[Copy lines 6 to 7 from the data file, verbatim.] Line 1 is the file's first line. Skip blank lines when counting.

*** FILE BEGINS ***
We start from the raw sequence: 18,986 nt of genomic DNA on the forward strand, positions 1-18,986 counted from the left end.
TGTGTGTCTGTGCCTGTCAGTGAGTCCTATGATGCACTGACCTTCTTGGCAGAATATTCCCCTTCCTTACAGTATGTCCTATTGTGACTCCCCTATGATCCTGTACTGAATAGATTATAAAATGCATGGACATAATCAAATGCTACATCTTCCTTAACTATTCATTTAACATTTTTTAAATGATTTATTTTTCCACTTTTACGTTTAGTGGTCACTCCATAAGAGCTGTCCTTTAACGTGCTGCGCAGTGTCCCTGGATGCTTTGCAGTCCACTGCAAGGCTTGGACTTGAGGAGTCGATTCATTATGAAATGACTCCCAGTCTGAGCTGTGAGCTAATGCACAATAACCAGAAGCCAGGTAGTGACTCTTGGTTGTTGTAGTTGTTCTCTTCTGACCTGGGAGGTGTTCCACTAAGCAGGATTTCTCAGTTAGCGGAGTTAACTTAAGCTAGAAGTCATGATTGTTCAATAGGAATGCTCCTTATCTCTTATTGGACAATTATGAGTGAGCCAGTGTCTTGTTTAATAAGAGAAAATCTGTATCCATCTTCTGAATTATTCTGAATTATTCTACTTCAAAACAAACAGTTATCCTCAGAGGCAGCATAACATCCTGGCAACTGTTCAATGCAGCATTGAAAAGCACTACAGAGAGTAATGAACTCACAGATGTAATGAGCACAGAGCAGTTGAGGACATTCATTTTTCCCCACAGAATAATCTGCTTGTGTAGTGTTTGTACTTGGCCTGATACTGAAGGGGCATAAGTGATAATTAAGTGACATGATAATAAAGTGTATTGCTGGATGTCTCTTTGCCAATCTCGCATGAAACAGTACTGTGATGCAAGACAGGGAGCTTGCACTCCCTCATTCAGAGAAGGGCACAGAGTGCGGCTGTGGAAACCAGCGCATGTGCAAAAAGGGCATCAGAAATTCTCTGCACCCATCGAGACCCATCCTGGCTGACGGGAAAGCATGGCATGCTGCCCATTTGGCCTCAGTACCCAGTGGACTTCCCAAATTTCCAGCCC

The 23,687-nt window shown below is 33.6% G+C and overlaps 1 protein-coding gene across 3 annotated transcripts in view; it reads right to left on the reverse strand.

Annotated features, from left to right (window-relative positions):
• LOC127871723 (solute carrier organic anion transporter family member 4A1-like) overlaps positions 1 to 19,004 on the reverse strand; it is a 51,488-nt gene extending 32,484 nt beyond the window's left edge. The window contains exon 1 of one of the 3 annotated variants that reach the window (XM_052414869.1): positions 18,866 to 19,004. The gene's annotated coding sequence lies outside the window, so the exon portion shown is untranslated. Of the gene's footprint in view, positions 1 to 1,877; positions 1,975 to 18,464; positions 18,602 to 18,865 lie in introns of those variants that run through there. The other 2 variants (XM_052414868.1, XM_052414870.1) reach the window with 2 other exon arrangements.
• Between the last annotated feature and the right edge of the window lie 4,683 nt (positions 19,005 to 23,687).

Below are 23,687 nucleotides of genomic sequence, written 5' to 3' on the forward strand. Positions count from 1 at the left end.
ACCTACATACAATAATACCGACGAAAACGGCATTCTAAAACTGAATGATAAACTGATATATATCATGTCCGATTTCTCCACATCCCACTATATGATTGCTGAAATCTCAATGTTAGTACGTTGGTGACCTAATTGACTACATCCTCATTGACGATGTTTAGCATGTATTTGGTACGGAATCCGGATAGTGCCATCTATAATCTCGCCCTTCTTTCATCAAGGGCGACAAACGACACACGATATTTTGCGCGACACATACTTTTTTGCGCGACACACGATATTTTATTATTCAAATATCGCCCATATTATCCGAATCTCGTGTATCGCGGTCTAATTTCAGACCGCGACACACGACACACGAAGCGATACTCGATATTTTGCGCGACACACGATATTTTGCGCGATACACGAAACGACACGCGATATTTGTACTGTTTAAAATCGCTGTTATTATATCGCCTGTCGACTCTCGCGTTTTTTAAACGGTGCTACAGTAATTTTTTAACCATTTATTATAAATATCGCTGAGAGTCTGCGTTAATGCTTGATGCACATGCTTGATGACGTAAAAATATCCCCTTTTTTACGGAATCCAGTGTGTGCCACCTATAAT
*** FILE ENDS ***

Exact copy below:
• Between the last annotated feature and the right edge of the window lie 4,683 nt (positions 19,005 to 23,687).

Below are 23,687 nucleotides of genomic sequence, written 5' to 3' on the forward strand. Positions count from 1 at the left end.